Oh my goodness, where have the days gone? Time has hit a superfast speed and all I am trying to do is keep up. I realized the other day that I have yet to order my neice's bday & christmas presents and as of this morning I still have not had a chance. Of course, I am here and not shopping the internet right now. Geez.
We have been busy with the good, the bad and the mundane. It has been okay. Apparently my children have come down with Christmas fever and have entered into a somewhat whiney and fairly annoying phase - but I am holding with the thought that it will pass. It will pass after all the birthdays, and holiday parties and Christmas has come and gone. Sometime, I am sure we will settle back in - only to face another upheavel to our lives.
I laugh to myself as I write this. Yesterday I had two moms, each with one kid, in a space of 30 minutes, respond when they found out that I had four young children. "Oh my goodness. How do you do it?" I think I may have gotten this when I had three and they knew I homeschooled. But, for some reason this struck me yesterday. I think I gave both of them a somewhat blank stare for 20-30 secs before responding. Why? Because I kept wondering how they expected me not to do it. I get up in the morning and just do what needs to be done that day - the same way they probably do. Honestly, I don't put much weight into getting too much of a to-do list done each day, because I am sure something more important will come up with the list that will supersede the list. If I actually stop to think about how I am doing - measuring it up against some arbitray list, then I am sure I will feel like a failure. Because I am not going to match up to a list I or someone else creates for me. But, at the end of the day, when we as a family are sitting around the table saying grace over a meal that my children helped me prepare - I don't feel like a failure. No matter what I have or have not done that day - my children have received love, guidence, correction. I have said I love you to everyone in the house at least twice. That is what I think about as I put out the many burning fires during the day. I love them all and that is what matters.
Talk about having a lesson about not laying to much expectation (either good or bad) into the future., and only focusing on the NOW in life. I'm there, I'm good.
Just to give a quick update on our lives. MB's 7th birthday is today - I'll probably post later on just that. But, this weekend we went out for a mom & daughter day. It was nice and something I will probably try to make into a tradition as each of the girls get older. MB got a new set of clothes - that she could pick out, with my approval. She also had her ears pierced - the 'big' gift for this year. She was a trooper - she wanted to stop after the first one, but we did convince her that she really needed to get both done. By the time we left the mall, she has so thrilled about it. She is constantly asking me if she can go clean her ears with the solution they gave her.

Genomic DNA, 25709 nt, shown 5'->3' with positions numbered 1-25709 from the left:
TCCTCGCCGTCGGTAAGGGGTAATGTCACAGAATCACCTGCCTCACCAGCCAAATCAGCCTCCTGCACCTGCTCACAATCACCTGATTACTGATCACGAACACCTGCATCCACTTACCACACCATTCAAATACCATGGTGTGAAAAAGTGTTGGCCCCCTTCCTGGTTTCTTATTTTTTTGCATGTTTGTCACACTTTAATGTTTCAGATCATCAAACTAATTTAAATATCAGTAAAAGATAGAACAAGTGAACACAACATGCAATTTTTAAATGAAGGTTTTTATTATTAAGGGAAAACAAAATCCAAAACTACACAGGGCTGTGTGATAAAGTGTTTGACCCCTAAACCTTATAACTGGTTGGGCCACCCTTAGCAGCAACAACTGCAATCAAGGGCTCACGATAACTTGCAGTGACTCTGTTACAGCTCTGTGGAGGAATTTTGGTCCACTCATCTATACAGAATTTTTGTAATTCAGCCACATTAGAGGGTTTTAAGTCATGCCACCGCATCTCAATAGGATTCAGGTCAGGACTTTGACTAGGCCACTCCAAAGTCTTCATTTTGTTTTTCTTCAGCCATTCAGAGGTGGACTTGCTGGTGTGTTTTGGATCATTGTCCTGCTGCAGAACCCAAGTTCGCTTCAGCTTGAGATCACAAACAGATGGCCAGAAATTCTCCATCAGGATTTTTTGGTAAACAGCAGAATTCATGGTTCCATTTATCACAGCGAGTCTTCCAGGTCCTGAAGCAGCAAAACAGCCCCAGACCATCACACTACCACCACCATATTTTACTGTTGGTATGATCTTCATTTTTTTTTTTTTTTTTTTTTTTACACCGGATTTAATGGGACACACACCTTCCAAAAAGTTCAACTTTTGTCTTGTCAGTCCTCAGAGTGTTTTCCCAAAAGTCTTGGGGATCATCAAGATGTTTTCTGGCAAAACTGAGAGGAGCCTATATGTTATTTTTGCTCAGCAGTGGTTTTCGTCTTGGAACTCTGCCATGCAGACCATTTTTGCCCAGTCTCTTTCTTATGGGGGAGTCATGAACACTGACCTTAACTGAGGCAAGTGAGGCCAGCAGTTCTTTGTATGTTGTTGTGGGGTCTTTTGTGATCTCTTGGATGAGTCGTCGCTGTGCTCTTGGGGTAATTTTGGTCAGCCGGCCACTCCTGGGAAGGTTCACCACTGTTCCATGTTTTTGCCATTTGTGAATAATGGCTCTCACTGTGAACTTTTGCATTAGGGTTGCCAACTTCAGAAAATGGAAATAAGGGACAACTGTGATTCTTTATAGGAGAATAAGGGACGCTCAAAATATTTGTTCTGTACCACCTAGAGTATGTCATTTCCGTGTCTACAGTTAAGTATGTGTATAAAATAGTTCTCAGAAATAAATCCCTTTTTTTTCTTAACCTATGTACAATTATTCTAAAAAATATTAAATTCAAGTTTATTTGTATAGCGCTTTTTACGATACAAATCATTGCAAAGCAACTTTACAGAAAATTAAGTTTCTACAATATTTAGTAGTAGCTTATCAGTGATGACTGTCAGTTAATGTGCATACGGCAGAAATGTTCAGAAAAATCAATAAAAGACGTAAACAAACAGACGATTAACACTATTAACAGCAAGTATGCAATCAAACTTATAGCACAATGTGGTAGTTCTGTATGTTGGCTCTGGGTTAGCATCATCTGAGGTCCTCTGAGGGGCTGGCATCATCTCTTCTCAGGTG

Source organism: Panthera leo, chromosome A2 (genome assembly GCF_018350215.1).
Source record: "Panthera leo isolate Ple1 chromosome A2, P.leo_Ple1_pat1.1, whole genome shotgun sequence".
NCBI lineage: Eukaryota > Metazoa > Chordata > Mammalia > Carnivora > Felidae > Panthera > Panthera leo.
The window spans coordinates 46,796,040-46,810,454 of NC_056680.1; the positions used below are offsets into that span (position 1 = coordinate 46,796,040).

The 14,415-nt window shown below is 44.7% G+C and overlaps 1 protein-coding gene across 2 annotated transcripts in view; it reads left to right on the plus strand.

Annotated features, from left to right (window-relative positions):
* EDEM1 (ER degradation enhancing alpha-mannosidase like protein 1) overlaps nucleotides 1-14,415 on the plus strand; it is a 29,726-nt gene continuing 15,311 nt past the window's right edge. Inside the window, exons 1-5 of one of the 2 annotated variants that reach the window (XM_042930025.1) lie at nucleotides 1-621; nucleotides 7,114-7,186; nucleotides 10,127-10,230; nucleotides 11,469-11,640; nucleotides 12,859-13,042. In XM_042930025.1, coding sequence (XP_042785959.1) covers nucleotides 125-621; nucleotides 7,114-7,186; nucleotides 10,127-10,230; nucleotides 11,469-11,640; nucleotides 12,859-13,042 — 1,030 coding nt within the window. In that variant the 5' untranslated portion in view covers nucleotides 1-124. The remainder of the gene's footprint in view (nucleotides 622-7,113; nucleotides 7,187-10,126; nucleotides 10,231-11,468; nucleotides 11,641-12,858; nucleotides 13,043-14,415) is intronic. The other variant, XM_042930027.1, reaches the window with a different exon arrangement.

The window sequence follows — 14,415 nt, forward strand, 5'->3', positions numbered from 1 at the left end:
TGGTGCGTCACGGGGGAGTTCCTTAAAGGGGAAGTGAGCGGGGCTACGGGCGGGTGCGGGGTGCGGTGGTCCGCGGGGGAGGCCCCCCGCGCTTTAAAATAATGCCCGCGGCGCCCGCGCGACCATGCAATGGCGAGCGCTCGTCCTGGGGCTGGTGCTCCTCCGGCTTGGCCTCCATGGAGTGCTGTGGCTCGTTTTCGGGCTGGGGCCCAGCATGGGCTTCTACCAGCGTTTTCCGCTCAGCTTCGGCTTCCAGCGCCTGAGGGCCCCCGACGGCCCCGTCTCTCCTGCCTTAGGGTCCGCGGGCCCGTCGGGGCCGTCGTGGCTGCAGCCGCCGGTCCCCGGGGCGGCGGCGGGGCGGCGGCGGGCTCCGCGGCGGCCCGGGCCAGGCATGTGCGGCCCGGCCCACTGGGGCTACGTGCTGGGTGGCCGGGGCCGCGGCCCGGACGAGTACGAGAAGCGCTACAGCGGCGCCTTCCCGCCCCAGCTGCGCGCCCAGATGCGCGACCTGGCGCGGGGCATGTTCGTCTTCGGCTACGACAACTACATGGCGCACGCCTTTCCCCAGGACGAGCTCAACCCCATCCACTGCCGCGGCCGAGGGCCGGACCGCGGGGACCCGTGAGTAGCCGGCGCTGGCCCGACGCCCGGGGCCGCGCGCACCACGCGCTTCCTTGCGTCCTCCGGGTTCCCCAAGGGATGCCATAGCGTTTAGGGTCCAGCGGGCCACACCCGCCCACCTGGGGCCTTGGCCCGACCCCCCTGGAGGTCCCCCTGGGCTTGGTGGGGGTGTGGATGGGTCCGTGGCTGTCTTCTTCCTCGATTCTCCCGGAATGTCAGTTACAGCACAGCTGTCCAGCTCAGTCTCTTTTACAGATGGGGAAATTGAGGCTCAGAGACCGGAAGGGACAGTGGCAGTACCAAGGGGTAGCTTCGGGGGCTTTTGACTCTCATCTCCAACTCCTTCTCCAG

Tonight, instead of a birthday dinner, she and K will be singing in the homeschool choir performance. It should be interesting. The choir director was let go at the end of November for various things, so we mom's have been getting the children up to speed for the performance. In January we do have a new director coming on - so hopefully it will get better. The kids are really looking forward to it. I got to watch a little bit of their practice yesterday and I will say the kids are enjoying it and it should be fun. I just hope that no one comes expecting any 'polish' because they are not there.
Yesterday I received my issue of Time and the cover article was "How to Build a Student For the 21st Century." ( it isn't a free article, although you can watch an ad and then read the article - so next time you go to your doctor pick it up). The words Build and Student just caught my eye and I had to read. The article wasn't as bad as I was expecting. In fact it made a few points that I have believed for awhile about the downfall of education. But, the entire premise of the article is about how to educate a student to work in the future. It is not an article about how to educate a child to, I don't know, be educated for that sake alone.
And that point is made early on: "This week the conversation will burst onto the front page, when the New Commission on the Skills of the American Workforce, a high-powered, bipartisan assembly of Education Secretaries and business, government and other education leaders releases a blueprint for rethinking American education from pre-K to 12 and beyond to better prepare students to thrive in the global economy. " Isn't that just scary?
But there are points that are made that I do agree with - mainly because it is hopefully the education I will give my children. Maybe I should be on this board - haha.
Points such as:
~ Knowing more about the world
~ Thinking outside the box - and across disciplines
~ Learn how to find and process all the information and learn how to determine what is true or not, and then what to do with it
~ Development of people skills (because apparently kids are graduating from school without knowing basic deportment skills and how to work in a team environment) I could say something here, but most of my readers know what I could be thinking about this one. If you don't I will give a one word hint - socialization.
Of course if government education begins to resemble the model given in the article, there is one thing I can probably be assured of - there will be a generation of children coming who will be unable to play the classic Trivial Pursuit game.
In the end, though, it really comes down to who do we want determining what is an education for our children?
Have a great Wednesday.